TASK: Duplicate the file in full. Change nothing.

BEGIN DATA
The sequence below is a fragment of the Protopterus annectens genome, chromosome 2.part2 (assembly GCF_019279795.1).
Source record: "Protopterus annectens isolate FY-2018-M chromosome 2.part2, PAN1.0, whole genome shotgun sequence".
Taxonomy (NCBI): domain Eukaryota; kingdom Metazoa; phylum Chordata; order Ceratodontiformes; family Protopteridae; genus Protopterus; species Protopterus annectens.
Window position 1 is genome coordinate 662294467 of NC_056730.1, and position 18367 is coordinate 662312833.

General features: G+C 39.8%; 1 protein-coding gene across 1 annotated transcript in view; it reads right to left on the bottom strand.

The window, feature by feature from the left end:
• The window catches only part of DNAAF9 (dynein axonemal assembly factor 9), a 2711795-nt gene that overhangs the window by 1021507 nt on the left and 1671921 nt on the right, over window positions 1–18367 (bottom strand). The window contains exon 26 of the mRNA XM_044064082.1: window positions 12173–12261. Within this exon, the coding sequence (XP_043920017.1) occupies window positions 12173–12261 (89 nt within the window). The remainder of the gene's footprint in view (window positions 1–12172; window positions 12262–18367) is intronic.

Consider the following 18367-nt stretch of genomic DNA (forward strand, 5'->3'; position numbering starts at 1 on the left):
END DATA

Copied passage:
The sequence below is a fragment of the Protopterus annectens genome, chromosome 2.part2 (assembly GCF_019279795.1).
Source record: "Protopterus annectens isolate FY-2018-M chromosome 2.part2, PAN1.0, whole genome shotgun sequence".
Taxonomy (NCBI): domain Eukaryota; kingdom Metazoa; phylum Chordata; order Ceratodontiformes; family Protopteridae; genus Protopterus; species Protopterus annectens.
Window position 1 is genome coordinate 662294467 of NC_056730.1, and position 18367 is coordinate 662312833.

General features: G+C 39.8%; 1 protein-coding gene across 1 annotated transcript in view; it reads right to left on the bottom strand.

The window, feature by feature from the left end:
• The window catches only part of DNAAF9 (dynein axonemal assembly factor 9), a 2711795-nt gene that overhangs the window by 1021507 nt on the left and 1671921 nt on the right, over window positions 1–18367 (bottom strand). The window contains exon 26 of the mRNA XM_044064082.1: window positions 12173–12261. Within this exon, the coding sequence (XP_043920017.1) occupies window positions 12173–12261 (89 nt within the window). The remainder of the gene's footprint in view (window positions 1–12172; window positions 12262–18367) is intronic.

Consider the following 18367-nt stretch of genomic DNA (forward strand, 5'->3'; position numbering starts at 1 on the left):